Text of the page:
Well, I wouldn’t consider myself fully, one hundred percent recovered now. There are always things you can improve in yourself as far as the stroke and aphasia goes. It was ten years after my stroke incident that I would say I primarily recovered my speech and my mobility. Every day I’m speaking better, and physically improving by working out four times every week — I do yoga, pilates, or weights.

Whenever I’m asked this question, I always use the concept of osmosis: the process of gradual or unconscious assimilation of knowledge, or in my case, the gradual but continuous, successive, piecemeal process of recovery.

Are you the same person today that you were before the stroke?

I am the same person in terms of the moral fabric of my persona: work hard, stay positive always, have faith, focused, never give up, and have determination. The stroke situation hasn’t changed that. I didn’t diminish my will, my determination or my faith. In fact my stroke incident has amplified these things.

How has your life changed?

Because of the stroke, I had to change how I live —which started as I went through rehab and recovery and is still happening now. You could say I learned new ways to skin a cat with similar results. I do the same things I used to, but I do them a lot slower. In terms of my speech, I take my time. Before I speak, I make sure I understand what we’re talking about. I am more aware of people now — instead of speaking and reacting quickly, I use the art of listening. I’m a really good listener.

I’ve learned how to appreciate life more in a balanced way. For example, I don’t get absorbed in only one thing. I’ve learned that having a successful career is maybe not the most important thing in life. In my situation, what matters more are better relationships, giving back or volunteering, traveling and doing things that are away from my traditional work, such as enjoying art or reading a book. My life is so much more meaningful than it ever was before.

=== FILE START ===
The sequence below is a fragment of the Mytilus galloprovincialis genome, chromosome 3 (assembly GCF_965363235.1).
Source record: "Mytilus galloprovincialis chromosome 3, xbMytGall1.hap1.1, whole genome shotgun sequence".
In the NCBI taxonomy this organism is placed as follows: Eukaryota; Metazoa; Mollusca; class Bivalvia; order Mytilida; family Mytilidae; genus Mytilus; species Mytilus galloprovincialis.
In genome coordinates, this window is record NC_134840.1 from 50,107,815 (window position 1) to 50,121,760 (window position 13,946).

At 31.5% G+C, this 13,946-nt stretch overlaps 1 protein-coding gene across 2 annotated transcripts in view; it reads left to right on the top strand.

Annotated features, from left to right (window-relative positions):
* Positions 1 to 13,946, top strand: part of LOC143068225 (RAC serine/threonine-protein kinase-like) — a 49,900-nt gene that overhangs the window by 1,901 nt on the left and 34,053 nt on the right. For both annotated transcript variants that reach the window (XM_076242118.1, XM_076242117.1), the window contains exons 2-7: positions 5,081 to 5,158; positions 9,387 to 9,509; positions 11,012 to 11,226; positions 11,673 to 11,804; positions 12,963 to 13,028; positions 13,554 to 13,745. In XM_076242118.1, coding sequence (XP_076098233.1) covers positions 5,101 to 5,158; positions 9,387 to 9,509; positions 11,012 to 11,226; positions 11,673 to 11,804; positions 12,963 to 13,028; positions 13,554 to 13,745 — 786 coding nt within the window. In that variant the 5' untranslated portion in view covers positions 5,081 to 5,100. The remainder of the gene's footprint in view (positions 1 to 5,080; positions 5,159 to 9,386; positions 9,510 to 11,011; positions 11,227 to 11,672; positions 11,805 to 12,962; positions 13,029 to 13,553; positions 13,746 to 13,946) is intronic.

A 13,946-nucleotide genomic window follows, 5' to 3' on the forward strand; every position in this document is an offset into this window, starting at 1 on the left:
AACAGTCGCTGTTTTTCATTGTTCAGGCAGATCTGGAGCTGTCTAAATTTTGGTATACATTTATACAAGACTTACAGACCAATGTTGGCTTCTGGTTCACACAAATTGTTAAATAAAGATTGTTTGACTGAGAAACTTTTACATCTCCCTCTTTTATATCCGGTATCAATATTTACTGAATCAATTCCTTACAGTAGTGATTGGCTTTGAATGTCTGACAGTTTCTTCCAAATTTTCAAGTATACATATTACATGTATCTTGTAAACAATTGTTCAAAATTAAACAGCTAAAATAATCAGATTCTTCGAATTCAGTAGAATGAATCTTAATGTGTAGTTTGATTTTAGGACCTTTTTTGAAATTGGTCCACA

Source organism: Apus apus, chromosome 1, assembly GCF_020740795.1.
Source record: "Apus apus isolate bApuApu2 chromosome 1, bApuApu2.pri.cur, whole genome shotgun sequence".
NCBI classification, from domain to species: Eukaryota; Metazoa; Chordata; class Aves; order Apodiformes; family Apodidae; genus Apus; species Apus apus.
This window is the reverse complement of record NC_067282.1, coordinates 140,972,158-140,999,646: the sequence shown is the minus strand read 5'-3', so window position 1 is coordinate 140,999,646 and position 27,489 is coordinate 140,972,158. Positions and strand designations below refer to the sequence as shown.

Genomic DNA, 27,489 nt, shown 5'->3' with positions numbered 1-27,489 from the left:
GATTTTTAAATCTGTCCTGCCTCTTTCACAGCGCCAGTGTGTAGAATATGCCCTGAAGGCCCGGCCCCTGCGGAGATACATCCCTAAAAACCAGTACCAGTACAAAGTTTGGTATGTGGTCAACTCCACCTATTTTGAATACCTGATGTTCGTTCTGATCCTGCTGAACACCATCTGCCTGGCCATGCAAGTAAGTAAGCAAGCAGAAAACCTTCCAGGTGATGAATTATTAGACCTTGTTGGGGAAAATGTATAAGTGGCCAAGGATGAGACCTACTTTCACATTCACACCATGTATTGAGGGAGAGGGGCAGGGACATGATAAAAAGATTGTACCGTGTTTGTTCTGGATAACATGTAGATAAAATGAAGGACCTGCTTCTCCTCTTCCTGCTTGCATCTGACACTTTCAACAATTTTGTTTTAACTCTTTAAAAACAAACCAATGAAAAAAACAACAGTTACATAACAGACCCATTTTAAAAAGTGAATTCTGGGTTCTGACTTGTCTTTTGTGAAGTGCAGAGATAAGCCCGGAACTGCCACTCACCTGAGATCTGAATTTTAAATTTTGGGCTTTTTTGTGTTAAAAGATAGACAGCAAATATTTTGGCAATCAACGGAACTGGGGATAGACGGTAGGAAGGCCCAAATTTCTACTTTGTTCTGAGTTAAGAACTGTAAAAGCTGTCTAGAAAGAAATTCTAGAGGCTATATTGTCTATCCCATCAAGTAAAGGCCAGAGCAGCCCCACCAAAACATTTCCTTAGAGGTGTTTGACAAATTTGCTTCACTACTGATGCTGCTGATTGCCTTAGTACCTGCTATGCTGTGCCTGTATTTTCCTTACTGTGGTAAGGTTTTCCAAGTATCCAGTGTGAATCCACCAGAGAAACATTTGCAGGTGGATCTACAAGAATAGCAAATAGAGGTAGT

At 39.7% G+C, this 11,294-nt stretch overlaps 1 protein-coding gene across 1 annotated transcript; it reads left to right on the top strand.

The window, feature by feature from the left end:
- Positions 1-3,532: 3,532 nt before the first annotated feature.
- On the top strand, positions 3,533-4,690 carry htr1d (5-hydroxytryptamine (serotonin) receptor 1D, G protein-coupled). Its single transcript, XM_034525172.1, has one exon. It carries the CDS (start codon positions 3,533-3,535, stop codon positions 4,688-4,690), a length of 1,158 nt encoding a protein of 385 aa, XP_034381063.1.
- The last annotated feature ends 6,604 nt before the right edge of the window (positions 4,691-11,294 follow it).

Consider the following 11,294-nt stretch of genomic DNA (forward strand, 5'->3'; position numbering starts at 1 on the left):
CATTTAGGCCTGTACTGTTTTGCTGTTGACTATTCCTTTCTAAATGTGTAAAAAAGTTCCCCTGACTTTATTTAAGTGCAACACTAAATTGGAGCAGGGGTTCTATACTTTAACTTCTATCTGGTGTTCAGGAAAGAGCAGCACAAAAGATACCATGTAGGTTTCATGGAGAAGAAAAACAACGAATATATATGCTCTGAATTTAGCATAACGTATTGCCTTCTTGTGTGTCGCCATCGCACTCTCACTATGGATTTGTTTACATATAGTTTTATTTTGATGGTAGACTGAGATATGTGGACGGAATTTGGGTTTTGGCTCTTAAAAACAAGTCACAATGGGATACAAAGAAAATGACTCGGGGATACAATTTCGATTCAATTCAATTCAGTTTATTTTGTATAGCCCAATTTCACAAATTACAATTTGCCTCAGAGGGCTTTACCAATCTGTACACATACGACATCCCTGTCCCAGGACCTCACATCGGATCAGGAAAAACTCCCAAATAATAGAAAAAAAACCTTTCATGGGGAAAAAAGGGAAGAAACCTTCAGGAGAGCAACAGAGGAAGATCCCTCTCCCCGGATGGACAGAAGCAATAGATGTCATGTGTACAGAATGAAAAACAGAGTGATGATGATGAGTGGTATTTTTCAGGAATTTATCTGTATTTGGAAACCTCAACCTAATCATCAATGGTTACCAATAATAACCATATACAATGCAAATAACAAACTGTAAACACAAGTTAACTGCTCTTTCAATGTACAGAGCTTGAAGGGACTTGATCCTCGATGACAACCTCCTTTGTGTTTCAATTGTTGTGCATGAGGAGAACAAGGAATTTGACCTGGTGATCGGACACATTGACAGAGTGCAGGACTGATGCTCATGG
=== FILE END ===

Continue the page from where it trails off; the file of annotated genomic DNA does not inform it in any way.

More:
I knew that my old job in the financial industry wouldn’t work given the shortcomings I now have. So I went to the medical and wellness industry, thinking I could help some of the people who have strokes or aphasia – if I could give them hope and encourage them to do something different, as I have done. Then I decided to do some research. If I could write a piece about my own stroke situation, that would help. That meant I needed to remember my experiences, and that meant talking to a lot of people who were involved in my stroke situation. That “written piece” became a memoir — and that became an actual book. It took me about five years. And was a lot of work, and I used it as a form of therapy: I not only became a better writer, but my memories became very clear and vivid.

My view is this: If I can help more people who had a stroke like I did, give them a chance to get better at speaking, and teach them some of my own techniques and tips, everyone would benefit. Now, I’m a volunteer for a hospital, involved in a communication recovery program for stroke survivors and people with aphasia. I help stroke survivors and people with aphasia to speak out. I encourage them to not be afraid of trying different things. As a stroke advocate, I spread awareness about the tolls of stroke and aphasia, and how to support and help people in this terrible situation. Helping others gets me outside of my own head. It keeps my sanity intact, gives me a purpose, boosts my pride and self-esteem, and it’s good for my ego. But I’ve also become more humble, and far more conscious of my own shortcomings.

What advice do you give others in terms of finding their own rehabilitative path?

My advice is to start by maintaining a positive attitude and have faith. Without these, you will never have a successful outcome.

When facing difficulty, make sure you recognize it as soon as possible, so you can immediately begin to acknowledge and even accept the reality of your situation. You will find it is very difficult to deal with it unless you accept it.

Then, start small. Make small achievements. And just know: when you take risks you learn that there will be times when you succeed and will be times when you fail, and both are equally important. Consider failure as your teacher, not your foe.  See the negative outcomes as opportunities to grow and learn. Courage to continue that counts! Try different things you never thought would work.

Find a mentor who can be a sounding board for your ideas and questions.  

Realize having alone time with yourself is fine.

Never give up searching for the right path to pursue. And sometimes, you should laugh at yourself. It’s good for your soul!

And consider having a dog! Especially if you are going through the stages of rehab and recovery, I absolutely think you should have a dog if you can. No matter what you are doing or how depressed or down you are, your dog is always be there for you. That love is important. I have a dog now, who helps me in ways that I can’t even describe.